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We have obviously seen a lot of really bad hits in the NHL this season, and one problem that seems to consistently emerge in the immediate aftermath of these checks is team personnel — from announcers to players to coaches — falling down in their hurry to defend these hits as being totally clean and within the rules.
The most recent two example of this come from Philadelphia (where else?). The Flyers have long had in their employ some seriously dangerous thugs whose sole job seems to be trying to injure opposing players. And moreover, when one of those players crosses the line, from the gray area where legality and illegality come together so brackishly in this league, into obvious suspension-worthy play, this is an organization that tries very hard to make apologies for it at best, and outright defend it at worst.
That was the case when Harry Zolniercyzk leapt shoulderfirst into the Ottawa Senators’ Mike Lundin as he came across the blue line, and in doing so earned a five-minute charging major and game misconduct. Michael Jordan never thought leave his feet with as much fervor as Zolniercyzk did in trying to separate Lundin, who admittedly came across the middle of the ice with his head down (not that this is any sort of justification for trying to hospitalize him), but that didn’t stop blockhead announcer Keith Jones from saying that it was only the momentum of the ferocious hit that made Zolniercyzk leave his feet, not the obvious crouch-and-explode motion that immediately preceded contact. Jones further noted that jeez if he did make contact with Lundin’s head (and did he ever!), it was incidental, and not targeted. “That’s as close as it can get,” he said without a hint of irony.
Laughable stuff, but expected from the kind of dullard who also supported the Flyers’ crybaby decision to sit on the puck for 45 seconds against the Lightning because they didn’t like the defensive schemes with which they were being presented. That he did so on national TV, and not in his capacity as Flyers’ color man, without disclosing that he is a team employee, shows the kind of intellectual honesty with which we’re dealing.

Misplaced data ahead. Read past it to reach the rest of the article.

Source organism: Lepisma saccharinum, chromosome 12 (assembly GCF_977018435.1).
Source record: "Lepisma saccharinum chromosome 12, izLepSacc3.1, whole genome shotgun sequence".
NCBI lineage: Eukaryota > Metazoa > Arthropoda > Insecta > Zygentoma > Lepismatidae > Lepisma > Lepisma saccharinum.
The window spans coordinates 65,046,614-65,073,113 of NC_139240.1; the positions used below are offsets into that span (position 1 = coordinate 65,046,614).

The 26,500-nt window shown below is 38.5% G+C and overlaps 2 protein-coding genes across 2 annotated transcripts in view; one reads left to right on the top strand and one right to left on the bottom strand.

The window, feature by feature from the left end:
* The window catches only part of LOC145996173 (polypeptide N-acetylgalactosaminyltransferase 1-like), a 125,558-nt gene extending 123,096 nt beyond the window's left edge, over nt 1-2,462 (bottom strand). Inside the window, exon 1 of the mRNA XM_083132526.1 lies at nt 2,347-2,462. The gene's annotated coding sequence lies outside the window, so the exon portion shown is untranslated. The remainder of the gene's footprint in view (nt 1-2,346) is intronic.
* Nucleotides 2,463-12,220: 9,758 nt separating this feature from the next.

Other defenses of Zolniercyzk came from equally-embarrassing hockey player Zac Rinaldo (”From my eyes, I thought it was beautiful. I thought it was a great hit, but I only saw it for a split second.”) and coach Peter Laviolette (”When you look at it, Harry didn’t really do anything wrong.”), but that’s to be expected, at least to some extent. If the Flyers went around decrying every dirty hit thrown by someone on their payroll, that’s all they’d do morning, noon, and night. No one has time for that.
Remember a couple years back when everyone made such a big thing about Andrew Ference coming out and saying teammate Dan Paille’s hit on Raymond Sawada had no place in the game? That’s because it was a big deal. Guys should feel free to call out teammates for dirty hits, because if we’re going to sit here and talk about “respecting opponents” and “respecting the game,” there needs to be some accountability.
The same is true in Buffalo, where Patrick Kaleta just got his second multiple-game suspension and third bit of supplemental discipline from the league in the last 18 months or so. Ryan Miller has been a pretty vocal advocate of getting garbage plays like the kind Kaleta throws around on the regular out of the game, but whenever his teammate reoffends, he’s quieter than the Sabres offense. You don’t hear him calling Kaleta a “piece of [poop]” like he did when Milan Lucic ran him, and that’s a shame, because teammates and coaches and GMs saying guys need to cut it out or get the hell off the goddamn team seems to work a whole lot better than the occasional five-gamer. It worked with Matt Cooke, and it can happen with pieces of garbage like Zolniercyzk and Kaleta, who very clearly need someone to constantly remind them, “Don’t try to kill anyone out there.”
Hockey’s a dangerous enough game without guys intentionally trying to injure opponents. So let’s start acting like this stuff is actually unacceptable, instead of letting it all slide.
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